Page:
I’m currently working on a cloud product which is utilizing the AWS cloud; so it was a great time to study for and take the AWS Cloud Practitioner Exam. Here are some of the details on how I prepared for the exam; but none of the details from the actual exam, just logistics.
AWS Exam Booking
- Here is the exam which will cost 100 USD with the course code CLF-C01.
- I’ve taken the practice questions and have managed to get 4/10 correct. Most of my failures were around security and the marketplace.
- There are online companies which allow you to take a more extensive practice exam but you have to pay.
So as with any goal the first step is to be clear about the outcome and to strategize a bit and the options seem pretty simple, either:
- Youtube videos or paid udemy courses to prepare
- Amazon Webinars (although I didn’t initially realize this was possible)
- Random training companies offering paid for courses
- Or the New AWS training game
I had a little experiment with the AWS training game because it seemed like a new way to approach learning technical concepts through a VR environment. Essentially you walk around a VR world taking 12 core training modules and playing with the environment.
Walking around the VR world
You find the 12 core modules covered by walking around the VR world and get a kind of scenario for each. This includes some video lectures, a demo section in which you get access to an AWS account and then an independent challenge. Each challenge has an associated test. Some of the subjects included in lectures, follow allow exercises and diy challenges are:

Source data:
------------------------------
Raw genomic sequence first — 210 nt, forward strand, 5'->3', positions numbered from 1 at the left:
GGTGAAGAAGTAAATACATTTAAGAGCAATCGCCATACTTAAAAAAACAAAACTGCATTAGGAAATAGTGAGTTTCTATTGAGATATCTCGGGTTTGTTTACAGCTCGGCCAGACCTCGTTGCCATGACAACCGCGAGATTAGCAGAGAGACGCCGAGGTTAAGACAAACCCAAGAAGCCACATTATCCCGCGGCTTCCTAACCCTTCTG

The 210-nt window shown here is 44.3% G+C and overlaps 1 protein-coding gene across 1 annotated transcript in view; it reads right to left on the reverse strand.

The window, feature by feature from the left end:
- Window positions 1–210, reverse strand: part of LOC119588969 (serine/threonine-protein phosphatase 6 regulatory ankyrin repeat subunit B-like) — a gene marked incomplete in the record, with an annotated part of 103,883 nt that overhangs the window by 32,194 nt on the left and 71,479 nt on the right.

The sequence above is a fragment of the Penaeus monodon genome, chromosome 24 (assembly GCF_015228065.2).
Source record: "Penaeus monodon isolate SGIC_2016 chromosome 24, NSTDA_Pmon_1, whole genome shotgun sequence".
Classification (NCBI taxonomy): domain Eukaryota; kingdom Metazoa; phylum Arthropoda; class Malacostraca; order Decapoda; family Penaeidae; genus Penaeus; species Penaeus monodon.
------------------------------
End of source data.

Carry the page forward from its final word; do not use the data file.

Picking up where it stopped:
- S3 buckets
- EC2 availability zones
- Scaling up an EC2 Instance
- DB setup in the cloud (MariaDB & DynamoDB)
- Cloud economics – here’s a public link for that
- IAM security
- Peering connections
- + a few more
As you go through the world you get a % progress marker, which is actually quite helpful in measuring your effort to progress ratio; especially when considering exam booking.
The VR world
I’m absolutely impressed by the way they have gamified the learning environment. Walking around this virtual world is actually surprisingly engaging. When you don’t want to study difficult content you can just cruise around the city and do quizzes relevant to the exam or just arbitrarily modify the place with the points you get for doing the study. Perhaps that’s not the most effective study habit but it certainly does keep you engaged in the subject.
In a moment of exploration I realized how well a Virtual Environment works for learning. I was losing focus and went exploring and found an entirely new area called ‘security island‘ which has a medieval theme going on. It’s a physical (virtual space) where all the interactions are associated with security concepts which helps with memorisation.
Also once I discovered this island I realized that you can accidentally find the other AWS trainings in this VR including:
- Machine Learning
- Solutions Architect
- Serverless Developer
- Cloud Practitioner
Virtual Private Cloud VPC
Security groups was the subject I struggled with most during the practice questions as the networking involved is a bit tricky when you start to think of IP addresses and access control to storage; or at least I thought so.
Configuring peering connections was a totally new experience for me. While it’s reasonably simple conceptually, actually implementing it was a challenge and a few of the acronyms flying around caused me some issues.
- CIDR acronym CIDR (Classless Inter-Domain Routing)
- POSIX file control systems = Portable Operating System Interface
- NFS = Network File System
This little diagram helped me understand subnets in a way that I just didn’t before.
Finally taking the Exam
I’m sorry but I cannot say much about this because it would be potentially a problem with the folks over at AWS. But I can say that I was able to take the exam over my lunch break at home but I had to reshuffle my desk so that it was possible to do that. Ultimately I passed the exam having studied a solid 12 hours using exclusively the VR game; although in retrospect I might also take an AWS webinar to explain some of the higher level, less practical questions.